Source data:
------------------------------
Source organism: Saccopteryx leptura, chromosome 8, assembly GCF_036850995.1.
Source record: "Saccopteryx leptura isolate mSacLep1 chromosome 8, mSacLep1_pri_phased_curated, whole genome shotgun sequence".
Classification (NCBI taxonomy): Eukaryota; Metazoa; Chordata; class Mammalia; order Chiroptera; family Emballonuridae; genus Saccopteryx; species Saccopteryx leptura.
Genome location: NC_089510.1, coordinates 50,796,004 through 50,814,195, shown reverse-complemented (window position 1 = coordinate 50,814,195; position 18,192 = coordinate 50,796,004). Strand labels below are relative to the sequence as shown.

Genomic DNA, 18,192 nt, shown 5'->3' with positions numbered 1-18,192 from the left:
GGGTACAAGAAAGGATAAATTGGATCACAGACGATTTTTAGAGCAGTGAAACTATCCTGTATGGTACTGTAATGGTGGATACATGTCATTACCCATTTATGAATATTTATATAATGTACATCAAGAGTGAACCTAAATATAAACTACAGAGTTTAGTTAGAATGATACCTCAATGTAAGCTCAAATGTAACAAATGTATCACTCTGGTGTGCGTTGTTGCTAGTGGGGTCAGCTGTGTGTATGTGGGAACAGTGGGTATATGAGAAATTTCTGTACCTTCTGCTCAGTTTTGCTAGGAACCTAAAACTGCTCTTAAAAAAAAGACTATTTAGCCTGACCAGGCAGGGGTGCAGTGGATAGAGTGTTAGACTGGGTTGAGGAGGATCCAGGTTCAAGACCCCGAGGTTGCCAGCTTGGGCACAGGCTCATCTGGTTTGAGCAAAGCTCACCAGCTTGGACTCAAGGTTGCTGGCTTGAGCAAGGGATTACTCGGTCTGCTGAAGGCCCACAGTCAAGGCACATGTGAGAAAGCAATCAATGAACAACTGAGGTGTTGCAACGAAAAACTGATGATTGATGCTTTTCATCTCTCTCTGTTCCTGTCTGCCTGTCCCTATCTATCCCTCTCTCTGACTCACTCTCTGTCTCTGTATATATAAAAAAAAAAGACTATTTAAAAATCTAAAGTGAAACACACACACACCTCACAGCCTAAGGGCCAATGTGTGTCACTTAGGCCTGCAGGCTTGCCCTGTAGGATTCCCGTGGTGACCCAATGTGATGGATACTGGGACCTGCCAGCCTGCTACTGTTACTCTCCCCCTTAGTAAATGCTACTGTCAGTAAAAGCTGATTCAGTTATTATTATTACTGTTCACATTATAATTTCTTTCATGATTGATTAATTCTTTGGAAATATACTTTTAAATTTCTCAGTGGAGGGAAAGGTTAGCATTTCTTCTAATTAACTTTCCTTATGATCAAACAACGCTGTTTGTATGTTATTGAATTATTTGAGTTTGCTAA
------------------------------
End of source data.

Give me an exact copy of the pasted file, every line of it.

Source organism: Saccopteryx leptura, chromosome 8, assembly GCF_036850995.1.
Source record: "Saccopteryx leptura isolate mSacLep1 chromosome 8, mSacLep1_pri_phased_curated, whole genome shotgun sequence".
Classification (NCBI taxonomy): Eukaryota; Metazoa; Chordata; class Mammalia; order Chiroptera; family Emballonuridae; genus Saccopteryx; species Saccopteryx leptura.
Genome location: NC_089510.1, coordinates 50,796,004 through 50,814,195, shown reverse-complemented (window position 1 = coordinate 50,814,195; position 18,192 = coordinate 50,796,004). Strand labels below are relative to the sequence as shown.

Genomic DNA, 18,192 nt, shown 5'->3' with positions numbered 1-18,192 from the left:
GGGTACAAGAAAGGATAAATTGGATCACAGACGATTTTTAGAGCAGTGAAACTATCCTGTATGGTACTGTAATGGTGGATACATGTCATTACCCATTTATGAATATTTATATAATGTACATCAAGAGTGAACCTAAATATAAACTACAGAGTTTAGTTAGAATGATACCTCAATGTAAGCTCAAATGTAACAAATGTATCACTCTGGTGTGCGTTGTTGCTAGTGGGGTCAGCTGTGTGTATGTGGGAACAGTGGGTATATGAGAAATTTCTGTACCTTCTGCTCAGTTTTGCTAGGAACCTAAAACTGCTCTTAAAAAAAAGACTATTTAGCCTGACCAGGCAGGGGTGCAGTGGATAGAGTGTTAGACTGGGTTGAGGAGGATCCAGGTTCAAGACCCCGAGGTTGCCAGCTTGGGCACAGGCTCATCTGGTTTGAGCAAAGCTCACCAGCTTGGACTCAAGGTTGCTGGCTTGAGCAAGGGATTACTCGGTCTGCTGAAGGCCCACAGTCAAGGCACATGTGAGAAAGCAATCAATGAACAACTGAGGTGTTGCAACGAAAAACTGATGATTGATGCTTTTCATCTCTCTCTGTTCCTGTCTGCCTGTCCCTATCTATCCCTCTCTCTGACTCACTCTCTGTCTCTGTATATATAAAAAAAAAAGACTATTTAAAAATCTAAAGTGAAACACACACACACCTCACAGCCTAAGGGCCAATGTGTGTCACTTAGGCCTGCAGGCTTGCCCTGTAGGATTCCCGTGGTGACCCAATGTGATGGATACTGGGACCTGCCAGCCTGCTACTGTTACTCTCCCCCTTAGTAAATGCTACTGTCAGTAAAAGCTGATTCAGTTATTATTATTACTGTTCACATTATAATTTCTTTCATGATTGATTAATTCTTTGGAAATATACTTTTAAATTTCTCAGTGGAGGGAAAGGTTAGCATTTCTTCTAATTAACTTTCCTTATGATCAAACAACGCTGTTTGTATGTTATTGAATTATTTGAGTTTGCTAA